How State of Texas Has Become Recruiting Hotbed for SEC Football

Ben Kercheval@@BenKerchevalCollege Football Lead WriterJanuary 25, 2016

Alabama head coach Nick Saban, second from left, and players celebrate after the NCAA college football playoff championship game against Clemson Monday, Jan. 11, 2016, in Glendale, Ariz. Alabama won 45-40. (AP Photo/Chris Carlson)
Associated Press

He didn't know it at the time, but in 2012, then-Texas athletic director DeLoss Dodds boldly predicted something that, nearly four years later, would stand tall as the "Dewey Defeats Truman" of modern-day college football. 

Texas A&M, along with Missouri, was officially leaving the Big 12 that year to join the SEC. Pretending this wouldn't affect the Big 12 or its hub in the state of Texas, Dodds told Kirk Bohls of the Austin American-Statesman the SEC's footprint would expand ever so slightly to "a sliver down the East side" of Texas:

Kirk Bohls @kbohls

When it was said SEC expanded its footprint into Texas by adding A&M, Dodds said, "They have a sliver down the East side" of Texas.

Here we are in 2016 and, without a doubt, Dodds severely underestimated what losing Texas A&M would do to the Big 12 in myriad ways. One consequence that has hurt the Big 12 as much as anything is how the conference has fallen behind in recruiting in the state of Texas. 

Namely, the SEC has made itself quite at home in the Lone Star State. There's an argument to be made this is as important (or detrimental, depending on your point of view) as the Big 12's membership dilemma. 

Go back seven years to 2009, and you get a better idea of what the state of Texas meant to the Big 12 regarding talent acquisition. Why '09? On national signing day that year, Oklahoma was recently removed from playing for a BCS championship. Less than one year later, Texas would play for the national title. Though the Sooners and Longhorns came up short against Florida and Alabama, respectively, this was during the era in which the top of the Big 12 was producing big winners on the field and on draft day. 

(In 2010 alone, the Big 12 had five top-10 picks in the NFL draft. Three of the top four came from Oklahoma.)

A glance over the '09 prospect list in Texas shows just how dominant the Big 12 was at keeping homegrown talent in the conference. In all, the Big 12 landed 39 of Texas' top 50 recruits, including 17 of the top 25 prospects. The SEC reeled in seven prospects (six within the top 25), the Pac-12 hauled in two, and two more went to programs outside the power conferences.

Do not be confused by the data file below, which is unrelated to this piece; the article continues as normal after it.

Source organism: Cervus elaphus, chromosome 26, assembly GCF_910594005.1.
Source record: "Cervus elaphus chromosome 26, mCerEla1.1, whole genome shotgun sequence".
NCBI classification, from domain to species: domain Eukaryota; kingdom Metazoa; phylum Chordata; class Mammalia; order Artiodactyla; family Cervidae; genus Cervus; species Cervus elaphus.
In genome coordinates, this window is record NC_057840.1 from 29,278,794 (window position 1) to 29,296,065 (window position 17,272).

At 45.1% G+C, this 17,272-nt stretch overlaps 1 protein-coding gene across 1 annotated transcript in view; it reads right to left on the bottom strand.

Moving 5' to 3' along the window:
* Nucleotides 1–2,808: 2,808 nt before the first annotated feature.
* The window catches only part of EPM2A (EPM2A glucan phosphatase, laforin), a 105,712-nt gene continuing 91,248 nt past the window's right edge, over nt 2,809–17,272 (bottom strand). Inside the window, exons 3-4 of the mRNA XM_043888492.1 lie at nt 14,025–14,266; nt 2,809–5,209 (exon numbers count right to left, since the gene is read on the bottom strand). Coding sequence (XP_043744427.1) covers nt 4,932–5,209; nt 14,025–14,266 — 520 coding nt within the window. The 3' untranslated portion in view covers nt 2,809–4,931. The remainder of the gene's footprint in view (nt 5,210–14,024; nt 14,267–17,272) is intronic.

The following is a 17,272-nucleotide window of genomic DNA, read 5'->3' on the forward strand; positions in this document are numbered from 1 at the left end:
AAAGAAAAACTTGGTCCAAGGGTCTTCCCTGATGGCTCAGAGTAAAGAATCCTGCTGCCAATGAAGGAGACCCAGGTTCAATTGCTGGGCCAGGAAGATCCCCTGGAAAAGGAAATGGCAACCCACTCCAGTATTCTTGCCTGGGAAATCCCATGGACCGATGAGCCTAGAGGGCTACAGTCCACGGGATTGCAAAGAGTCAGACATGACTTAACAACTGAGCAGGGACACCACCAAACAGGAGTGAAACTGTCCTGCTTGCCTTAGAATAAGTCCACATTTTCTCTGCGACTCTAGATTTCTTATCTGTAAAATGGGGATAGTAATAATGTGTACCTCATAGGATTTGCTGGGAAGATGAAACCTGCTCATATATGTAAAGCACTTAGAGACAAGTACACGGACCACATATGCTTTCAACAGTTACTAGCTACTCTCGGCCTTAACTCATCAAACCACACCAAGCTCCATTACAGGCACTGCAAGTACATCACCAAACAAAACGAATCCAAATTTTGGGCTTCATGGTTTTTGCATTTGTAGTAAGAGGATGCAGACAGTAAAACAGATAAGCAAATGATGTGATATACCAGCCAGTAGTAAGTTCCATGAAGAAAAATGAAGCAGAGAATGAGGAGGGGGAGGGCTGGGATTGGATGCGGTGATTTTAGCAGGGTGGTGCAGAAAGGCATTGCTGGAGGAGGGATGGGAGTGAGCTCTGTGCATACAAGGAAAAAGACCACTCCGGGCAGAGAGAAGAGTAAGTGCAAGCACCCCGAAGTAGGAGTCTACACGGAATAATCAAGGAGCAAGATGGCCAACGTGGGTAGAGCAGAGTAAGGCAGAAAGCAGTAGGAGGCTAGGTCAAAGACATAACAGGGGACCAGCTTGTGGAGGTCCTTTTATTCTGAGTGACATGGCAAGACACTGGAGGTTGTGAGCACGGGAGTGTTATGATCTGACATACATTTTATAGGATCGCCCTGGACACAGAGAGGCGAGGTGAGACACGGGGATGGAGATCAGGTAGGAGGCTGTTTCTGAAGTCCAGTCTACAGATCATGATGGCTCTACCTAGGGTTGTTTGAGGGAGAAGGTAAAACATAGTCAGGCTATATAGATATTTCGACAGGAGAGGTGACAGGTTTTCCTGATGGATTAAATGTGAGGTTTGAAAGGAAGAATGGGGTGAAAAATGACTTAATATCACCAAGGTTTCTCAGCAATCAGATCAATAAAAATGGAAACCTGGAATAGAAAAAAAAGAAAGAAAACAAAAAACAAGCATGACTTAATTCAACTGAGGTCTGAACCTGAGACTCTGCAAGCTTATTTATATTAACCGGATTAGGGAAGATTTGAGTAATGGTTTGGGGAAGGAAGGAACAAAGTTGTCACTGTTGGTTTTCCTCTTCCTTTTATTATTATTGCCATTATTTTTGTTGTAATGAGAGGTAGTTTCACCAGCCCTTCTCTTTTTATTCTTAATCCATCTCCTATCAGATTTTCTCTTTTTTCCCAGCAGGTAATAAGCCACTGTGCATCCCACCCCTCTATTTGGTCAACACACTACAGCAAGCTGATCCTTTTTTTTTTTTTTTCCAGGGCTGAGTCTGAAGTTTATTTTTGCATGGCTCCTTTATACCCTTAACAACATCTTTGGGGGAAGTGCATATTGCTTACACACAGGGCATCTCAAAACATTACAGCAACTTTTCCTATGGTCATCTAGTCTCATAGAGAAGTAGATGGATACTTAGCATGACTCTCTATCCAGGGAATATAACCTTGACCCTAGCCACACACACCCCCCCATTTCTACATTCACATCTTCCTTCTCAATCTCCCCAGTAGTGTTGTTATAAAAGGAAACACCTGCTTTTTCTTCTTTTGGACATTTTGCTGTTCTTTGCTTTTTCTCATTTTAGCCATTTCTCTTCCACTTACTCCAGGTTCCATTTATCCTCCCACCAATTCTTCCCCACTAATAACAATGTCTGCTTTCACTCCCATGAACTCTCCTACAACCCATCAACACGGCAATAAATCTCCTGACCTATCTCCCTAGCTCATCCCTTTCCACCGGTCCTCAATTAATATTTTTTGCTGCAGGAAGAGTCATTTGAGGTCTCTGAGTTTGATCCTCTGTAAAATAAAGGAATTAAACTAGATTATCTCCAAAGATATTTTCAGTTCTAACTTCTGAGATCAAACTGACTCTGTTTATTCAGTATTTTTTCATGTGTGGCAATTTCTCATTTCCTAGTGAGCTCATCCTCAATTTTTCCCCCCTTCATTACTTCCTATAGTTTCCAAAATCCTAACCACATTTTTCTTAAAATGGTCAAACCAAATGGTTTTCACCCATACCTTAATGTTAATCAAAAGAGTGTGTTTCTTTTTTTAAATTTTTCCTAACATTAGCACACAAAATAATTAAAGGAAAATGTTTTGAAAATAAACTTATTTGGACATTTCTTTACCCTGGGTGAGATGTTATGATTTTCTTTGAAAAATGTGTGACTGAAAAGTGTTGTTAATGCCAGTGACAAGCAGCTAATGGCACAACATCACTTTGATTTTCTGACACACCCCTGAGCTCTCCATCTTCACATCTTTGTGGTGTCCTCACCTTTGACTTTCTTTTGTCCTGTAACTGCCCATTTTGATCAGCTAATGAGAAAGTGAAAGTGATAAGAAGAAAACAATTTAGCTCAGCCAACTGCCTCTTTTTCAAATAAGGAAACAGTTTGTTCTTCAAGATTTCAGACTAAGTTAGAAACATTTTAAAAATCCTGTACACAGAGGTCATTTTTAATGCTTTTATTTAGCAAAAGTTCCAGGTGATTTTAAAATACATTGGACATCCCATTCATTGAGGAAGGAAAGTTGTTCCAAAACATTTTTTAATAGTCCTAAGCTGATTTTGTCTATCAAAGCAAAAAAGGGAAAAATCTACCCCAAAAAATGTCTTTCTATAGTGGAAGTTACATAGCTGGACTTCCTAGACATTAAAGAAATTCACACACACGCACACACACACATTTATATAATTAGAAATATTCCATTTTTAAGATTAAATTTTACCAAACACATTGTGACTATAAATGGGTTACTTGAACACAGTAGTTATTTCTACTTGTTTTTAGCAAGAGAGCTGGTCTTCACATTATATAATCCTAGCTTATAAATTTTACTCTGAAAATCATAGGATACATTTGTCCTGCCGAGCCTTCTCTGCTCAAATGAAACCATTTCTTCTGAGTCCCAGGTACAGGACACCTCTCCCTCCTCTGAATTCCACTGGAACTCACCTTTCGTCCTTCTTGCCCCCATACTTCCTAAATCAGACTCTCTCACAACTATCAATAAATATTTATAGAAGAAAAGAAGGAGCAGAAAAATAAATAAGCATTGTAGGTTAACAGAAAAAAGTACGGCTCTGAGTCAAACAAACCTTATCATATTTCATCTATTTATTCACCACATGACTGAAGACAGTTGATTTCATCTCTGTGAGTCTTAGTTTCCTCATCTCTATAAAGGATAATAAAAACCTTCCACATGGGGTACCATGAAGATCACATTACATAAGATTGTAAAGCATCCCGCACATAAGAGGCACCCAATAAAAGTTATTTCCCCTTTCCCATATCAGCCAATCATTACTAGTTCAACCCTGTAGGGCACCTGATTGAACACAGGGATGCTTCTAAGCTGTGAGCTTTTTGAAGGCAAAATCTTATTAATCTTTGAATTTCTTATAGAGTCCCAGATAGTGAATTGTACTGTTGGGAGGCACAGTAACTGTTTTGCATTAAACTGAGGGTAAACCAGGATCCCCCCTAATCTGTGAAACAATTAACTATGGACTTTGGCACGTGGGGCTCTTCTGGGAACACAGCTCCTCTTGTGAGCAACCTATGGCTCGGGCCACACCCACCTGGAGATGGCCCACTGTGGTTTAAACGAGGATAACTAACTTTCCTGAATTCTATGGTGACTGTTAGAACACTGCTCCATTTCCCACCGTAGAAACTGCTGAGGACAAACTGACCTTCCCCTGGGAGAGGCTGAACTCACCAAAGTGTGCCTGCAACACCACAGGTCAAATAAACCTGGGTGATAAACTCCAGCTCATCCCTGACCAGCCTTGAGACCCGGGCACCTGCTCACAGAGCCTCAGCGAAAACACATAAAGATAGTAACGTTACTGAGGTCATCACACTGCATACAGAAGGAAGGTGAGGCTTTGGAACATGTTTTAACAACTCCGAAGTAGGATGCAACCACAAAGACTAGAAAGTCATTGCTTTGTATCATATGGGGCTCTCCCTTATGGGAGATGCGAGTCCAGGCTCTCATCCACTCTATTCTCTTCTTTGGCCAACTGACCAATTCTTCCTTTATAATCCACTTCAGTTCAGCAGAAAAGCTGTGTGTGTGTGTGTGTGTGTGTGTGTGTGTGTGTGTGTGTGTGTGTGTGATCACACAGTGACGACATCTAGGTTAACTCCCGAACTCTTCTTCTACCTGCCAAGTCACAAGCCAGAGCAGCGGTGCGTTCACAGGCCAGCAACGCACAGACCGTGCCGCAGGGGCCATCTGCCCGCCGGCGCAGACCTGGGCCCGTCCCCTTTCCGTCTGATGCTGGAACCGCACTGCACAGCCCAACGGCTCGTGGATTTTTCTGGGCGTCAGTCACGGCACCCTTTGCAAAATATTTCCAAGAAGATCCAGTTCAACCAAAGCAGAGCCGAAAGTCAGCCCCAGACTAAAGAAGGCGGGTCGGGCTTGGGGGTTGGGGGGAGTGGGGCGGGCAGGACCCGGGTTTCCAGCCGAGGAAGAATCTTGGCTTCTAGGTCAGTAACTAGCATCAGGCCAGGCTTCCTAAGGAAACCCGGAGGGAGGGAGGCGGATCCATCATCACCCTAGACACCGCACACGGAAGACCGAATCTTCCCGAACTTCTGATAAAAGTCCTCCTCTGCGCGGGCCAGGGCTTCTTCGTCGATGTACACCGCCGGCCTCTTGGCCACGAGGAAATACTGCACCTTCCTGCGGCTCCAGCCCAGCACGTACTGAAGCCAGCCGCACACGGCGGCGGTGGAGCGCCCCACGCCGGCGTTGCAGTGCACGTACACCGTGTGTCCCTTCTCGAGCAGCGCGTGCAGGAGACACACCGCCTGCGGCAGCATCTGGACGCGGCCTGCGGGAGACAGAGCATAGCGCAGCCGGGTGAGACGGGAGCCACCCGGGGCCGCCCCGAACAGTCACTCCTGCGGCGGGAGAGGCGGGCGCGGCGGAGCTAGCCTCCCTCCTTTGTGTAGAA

Top 50 Prospects in Texas—2009
ACCBig 12Big TenPac-12SECOther
0 (0 Top 25)39 (17 Top 25)0 (0 Top 25)2 (1 Top 25)7 (6 Top 25)2 (1 Top 25)

In short, the Big 12 claimed 78 percent of the top prospects in Texas. Nearly four out of every five top-25 recruits went to Big 12 programs. 

Now fast-forward to this year with signing day just a couple of weeks away. The landscape of Texas recruiting is dramatically different. With nine top-50 Texas recruits yet to make their commitments (binding or otherwise), the Big 12 can claim 16 players. The SEC, 17. 

Additionally, Texas has just four* verbal commitments among those top 50 players. For reference, Alabama and Ole Miss also have three verbals, while LSU has four. Texas A&M has six. Therein lies the biggest concern regarding the SEC's presence in Texas: It's not just the Aggies doing damage. 

Top 50 Prospects in Texas—2016
YearACCBig 12Big TenPac-12SECTexas A&MIndependent/Group of Five
20160 (0 Top 25)16 (7 Top 25)1 (1 Top 25)4 (1 Top 25)17 (8 Top 25)6 (2 Top 25)3 (2 Top 25)
20150 (0 Top 25)24 (12 Top 25)2 (0 Top 25)3 (3 Top 25)19 (10 Top 25)13 (5 Top 25)1 (0 Top 25)
20141 (0 Top 25)23 (9 Top 25)1 (1 Top 25)5 (3 Top 25)16 (9 Top 25)10 (6 Top 25)3 (2 Top 25)
20131 (1 Top 25)22 (10 Top 25)4 (3 Top 25)4 (2 Top 25)17 (8 Top 25)13 (7 Top 25)2 (0 Top 25)
20122 (1 Top 25)32 (18 Top 25)1 (0 Top 25)2 (1 Top 25)13 (5 Top 25)8 (4 Top 25)0 (0 Top 25)